First of all – apologies for not updating this blog for such a long time! I’ve had some major life changes (moved from Canada to New Zealand, pregnant with my 3rd baby, enrolled in a university course…) so it’s taken a while to find my footing again.
Anyway, I was talking about financial priorities with a friend recently and we were debating whether there are any purchases worth going into debt for. My first instinct was NO, there is NOTHING. I don’t like debt as a general rule.
But then I started thinking – I do have some debt (mortgage) and that’s worth it (more below). And I also know that there are somethings that really are more important than money. So, are there some things worth buying, even if they mean going into debt? Yes and here is my list:
- Life/Disability Insurance
Even if you are struggling to make ends meet, I really think that having adequate life and disability insurance is a MUST for someone who has a family. In my opinion, families should have life insurance coverage that would cover living and housing costs for 10 years at the very least.
If you earn a lot of money, you should also consider how much money your family would be missing out on if you died or became disabled. For some professions, the disability portion maybe even more important to look into. For example, if you are say, a dentist, you need your hands to be functional to make a living, so even a minor accident can devastate you if you are no longer able to perform your job.
Tip: The younger/healthier you are when you get it, the cheaper your premiums for a long time.
2. Health Insurance
If you live in a country like Canada, where there is universal health care coverage (i.e. paid for by the government), then additional health insurance is gravy – usually something that covers dental care, vision care, massages etc – and is something many employers provide. If you don’t get this extra health insurance, it’s not that big of a deal but still worth looking into.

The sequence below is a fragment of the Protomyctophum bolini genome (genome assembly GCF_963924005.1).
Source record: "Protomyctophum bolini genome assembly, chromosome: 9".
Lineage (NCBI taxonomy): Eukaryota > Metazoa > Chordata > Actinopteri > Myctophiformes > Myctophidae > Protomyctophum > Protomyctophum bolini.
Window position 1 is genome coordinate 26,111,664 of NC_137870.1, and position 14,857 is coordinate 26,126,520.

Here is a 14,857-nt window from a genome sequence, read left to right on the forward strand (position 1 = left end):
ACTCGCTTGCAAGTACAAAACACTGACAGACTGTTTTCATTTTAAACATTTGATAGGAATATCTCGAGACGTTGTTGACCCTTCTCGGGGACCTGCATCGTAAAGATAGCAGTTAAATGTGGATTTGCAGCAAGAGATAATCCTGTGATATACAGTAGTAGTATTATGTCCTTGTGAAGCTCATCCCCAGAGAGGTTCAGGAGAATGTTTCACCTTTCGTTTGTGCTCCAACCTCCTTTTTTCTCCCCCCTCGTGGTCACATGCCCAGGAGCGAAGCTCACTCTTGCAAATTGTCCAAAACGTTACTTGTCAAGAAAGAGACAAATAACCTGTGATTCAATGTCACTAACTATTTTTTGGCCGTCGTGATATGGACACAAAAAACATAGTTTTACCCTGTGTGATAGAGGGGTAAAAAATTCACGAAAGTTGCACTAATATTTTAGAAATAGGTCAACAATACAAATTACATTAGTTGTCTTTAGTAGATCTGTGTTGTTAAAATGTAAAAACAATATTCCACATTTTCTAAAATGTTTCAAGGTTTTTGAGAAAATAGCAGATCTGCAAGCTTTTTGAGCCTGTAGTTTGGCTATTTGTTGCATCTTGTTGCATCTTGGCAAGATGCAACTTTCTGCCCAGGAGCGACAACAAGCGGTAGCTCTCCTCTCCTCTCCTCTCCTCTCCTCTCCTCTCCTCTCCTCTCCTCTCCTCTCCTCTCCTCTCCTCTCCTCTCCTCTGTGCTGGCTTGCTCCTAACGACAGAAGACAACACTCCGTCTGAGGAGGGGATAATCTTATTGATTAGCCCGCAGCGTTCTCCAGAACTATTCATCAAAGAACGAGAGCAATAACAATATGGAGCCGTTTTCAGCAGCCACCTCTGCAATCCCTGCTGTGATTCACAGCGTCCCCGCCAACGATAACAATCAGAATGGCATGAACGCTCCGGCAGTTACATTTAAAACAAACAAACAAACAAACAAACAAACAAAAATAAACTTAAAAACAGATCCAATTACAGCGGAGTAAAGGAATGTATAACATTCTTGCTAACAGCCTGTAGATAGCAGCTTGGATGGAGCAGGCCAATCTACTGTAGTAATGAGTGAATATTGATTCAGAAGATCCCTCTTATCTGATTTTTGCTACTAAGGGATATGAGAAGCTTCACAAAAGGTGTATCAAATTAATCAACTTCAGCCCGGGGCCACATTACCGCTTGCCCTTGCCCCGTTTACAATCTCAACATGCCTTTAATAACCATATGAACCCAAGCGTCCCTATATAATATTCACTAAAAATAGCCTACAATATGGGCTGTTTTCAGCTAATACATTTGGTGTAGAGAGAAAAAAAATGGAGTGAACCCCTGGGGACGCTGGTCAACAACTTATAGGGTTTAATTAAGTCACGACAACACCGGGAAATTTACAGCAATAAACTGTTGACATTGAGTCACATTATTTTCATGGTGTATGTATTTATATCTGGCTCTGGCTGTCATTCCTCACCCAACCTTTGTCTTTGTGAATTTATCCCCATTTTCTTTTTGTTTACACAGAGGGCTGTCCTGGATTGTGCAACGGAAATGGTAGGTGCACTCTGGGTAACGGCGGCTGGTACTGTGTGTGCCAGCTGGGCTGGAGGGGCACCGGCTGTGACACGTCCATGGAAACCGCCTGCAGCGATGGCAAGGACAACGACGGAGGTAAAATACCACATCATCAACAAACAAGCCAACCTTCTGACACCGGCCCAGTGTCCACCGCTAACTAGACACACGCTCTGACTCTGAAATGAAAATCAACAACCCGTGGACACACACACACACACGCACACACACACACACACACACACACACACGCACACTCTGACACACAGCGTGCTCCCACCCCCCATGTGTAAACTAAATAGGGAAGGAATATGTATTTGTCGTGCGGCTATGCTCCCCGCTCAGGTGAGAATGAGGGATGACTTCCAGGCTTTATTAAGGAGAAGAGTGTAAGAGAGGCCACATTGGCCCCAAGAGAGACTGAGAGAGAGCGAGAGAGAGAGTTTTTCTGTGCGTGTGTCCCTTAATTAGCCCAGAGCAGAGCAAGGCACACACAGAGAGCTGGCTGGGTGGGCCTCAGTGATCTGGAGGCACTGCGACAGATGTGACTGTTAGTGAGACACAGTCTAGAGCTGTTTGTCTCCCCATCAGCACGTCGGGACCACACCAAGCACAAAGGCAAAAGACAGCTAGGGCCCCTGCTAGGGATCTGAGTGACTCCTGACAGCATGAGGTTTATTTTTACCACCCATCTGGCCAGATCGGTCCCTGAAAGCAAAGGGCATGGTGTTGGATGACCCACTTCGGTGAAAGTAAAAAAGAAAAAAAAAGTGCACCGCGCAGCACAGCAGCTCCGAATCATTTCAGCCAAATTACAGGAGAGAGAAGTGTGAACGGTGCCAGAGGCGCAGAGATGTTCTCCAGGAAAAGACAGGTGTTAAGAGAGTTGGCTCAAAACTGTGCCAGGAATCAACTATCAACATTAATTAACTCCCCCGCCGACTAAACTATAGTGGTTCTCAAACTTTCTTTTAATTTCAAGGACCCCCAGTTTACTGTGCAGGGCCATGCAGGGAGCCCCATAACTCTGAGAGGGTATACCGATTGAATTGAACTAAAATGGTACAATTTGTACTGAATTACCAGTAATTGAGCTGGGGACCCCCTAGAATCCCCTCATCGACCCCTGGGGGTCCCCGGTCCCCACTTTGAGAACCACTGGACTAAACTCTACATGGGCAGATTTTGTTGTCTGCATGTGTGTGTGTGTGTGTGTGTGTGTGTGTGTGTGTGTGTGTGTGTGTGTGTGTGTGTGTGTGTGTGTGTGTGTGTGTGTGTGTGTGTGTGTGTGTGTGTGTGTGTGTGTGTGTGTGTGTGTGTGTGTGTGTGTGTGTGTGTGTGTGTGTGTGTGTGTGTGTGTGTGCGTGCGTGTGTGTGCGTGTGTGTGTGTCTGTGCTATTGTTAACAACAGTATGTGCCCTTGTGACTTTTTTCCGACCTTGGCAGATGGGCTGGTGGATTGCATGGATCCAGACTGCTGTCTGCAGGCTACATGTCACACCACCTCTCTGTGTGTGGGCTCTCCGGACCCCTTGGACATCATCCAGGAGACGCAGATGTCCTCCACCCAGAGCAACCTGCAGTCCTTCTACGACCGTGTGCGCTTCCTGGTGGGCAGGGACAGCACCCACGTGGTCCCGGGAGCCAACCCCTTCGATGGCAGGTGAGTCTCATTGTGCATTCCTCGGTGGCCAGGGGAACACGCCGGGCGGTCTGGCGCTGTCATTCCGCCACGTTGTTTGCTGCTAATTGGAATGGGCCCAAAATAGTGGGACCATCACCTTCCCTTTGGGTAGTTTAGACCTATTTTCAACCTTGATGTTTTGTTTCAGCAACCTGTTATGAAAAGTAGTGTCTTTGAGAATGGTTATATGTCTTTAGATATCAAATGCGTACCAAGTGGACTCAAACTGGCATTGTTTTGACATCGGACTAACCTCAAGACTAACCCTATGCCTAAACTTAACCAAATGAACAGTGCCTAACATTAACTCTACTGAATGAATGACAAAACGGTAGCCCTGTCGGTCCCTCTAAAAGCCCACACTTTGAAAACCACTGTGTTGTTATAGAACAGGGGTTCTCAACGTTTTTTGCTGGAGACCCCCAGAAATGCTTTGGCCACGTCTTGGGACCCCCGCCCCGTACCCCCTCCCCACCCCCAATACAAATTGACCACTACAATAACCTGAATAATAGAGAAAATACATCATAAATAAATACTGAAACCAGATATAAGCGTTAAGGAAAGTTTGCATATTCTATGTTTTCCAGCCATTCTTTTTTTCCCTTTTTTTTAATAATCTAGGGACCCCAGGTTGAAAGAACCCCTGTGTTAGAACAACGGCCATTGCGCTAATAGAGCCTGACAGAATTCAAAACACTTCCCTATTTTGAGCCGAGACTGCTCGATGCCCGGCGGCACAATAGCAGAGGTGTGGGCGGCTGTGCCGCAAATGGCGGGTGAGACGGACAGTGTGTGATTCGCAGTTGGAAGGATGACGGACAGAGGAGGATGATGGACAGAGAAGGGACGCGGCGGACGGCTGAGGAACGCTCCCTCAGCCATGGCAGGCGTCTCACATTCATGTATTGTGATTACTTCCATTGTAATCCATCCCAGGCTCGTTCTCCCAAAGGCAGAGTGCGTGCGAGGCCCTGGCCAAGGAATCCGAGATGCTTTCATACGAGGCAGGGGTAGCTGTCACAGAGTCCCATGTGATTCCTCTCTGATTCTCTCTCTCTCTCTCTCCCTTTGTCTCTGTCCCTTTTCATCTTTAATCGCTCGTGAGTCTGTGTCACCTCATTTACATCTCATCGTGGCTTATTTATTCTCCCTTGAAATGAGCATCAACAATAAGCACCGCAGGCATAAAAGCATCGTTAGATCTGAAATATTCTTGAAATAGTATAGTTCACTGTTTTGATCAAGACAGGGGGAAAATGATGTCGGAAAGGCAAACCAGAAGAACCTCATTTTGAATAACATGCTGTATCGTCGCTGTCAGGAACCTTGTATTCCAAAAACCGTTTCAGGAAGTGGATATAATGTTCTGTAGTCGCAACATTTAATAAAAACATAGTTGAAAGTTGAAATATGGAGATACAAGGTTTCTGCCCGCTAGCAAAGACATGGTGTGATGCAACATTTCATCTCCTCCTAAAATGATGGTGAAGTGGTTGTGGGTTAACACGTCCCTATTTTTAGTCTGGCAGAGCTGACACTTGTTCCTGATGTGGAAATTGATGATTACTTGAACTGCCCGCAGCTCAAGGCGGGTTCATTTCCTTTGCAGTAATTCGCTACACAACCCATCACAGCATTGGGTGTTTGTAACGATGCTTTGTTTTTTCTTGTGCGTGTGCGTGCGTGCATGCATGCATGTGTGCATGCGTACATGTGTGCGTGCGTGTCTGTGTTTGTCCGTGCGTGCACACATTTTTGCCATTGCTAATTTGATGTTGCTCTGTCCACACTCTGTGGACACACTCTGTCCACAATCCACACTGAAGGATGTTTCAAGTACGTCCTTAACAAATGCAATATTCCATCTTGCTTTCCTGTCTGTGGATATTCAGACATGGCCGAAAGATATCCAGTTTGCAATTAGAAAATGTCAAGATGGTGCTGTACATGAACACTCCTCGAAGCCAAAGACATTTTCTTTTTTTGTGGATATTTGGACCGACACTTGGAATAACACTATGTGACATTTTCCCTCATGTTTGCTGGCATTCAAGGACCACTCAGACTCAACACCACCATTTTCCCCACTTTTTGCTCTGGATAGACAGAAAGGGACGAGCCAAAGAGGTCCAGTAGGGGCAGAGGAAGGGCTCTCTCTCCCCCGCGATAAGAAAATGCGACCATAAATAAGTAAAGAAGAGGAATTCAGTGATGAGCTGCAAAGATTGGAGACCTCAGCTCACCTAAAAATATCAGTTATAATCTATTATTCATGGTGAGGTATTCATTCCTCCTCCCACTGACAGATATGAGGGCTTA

But if you live somewhere where the isn’t universal health care, like the US, please, please get health insurance. Put it as a priority even above life insurance. Put your monthly premiums on your credit card if you have to. Because medical bills are the #1 reason people go bankrupt in the US. Just one adverse medical problem can devastate a family overnight. And I’m not talking about a cancer or a major disease diagnosis, but normal life things like birth or accidents can end up costing hundreds of thousands of dollars. Unfortunately, even insurance is no guarantee that you won’t be faced with high deductibles or some out of pocket expenses, however hopefully the brunt of it will be taken care of by the insurance.
If you live in a country that has a two-tier system, like New Zealand, I’d still consider getting additional health insurance especially after seeing the benefits of having it with a family member who was diagnosed with cancer recently.
3. Marital/Relationship Counselling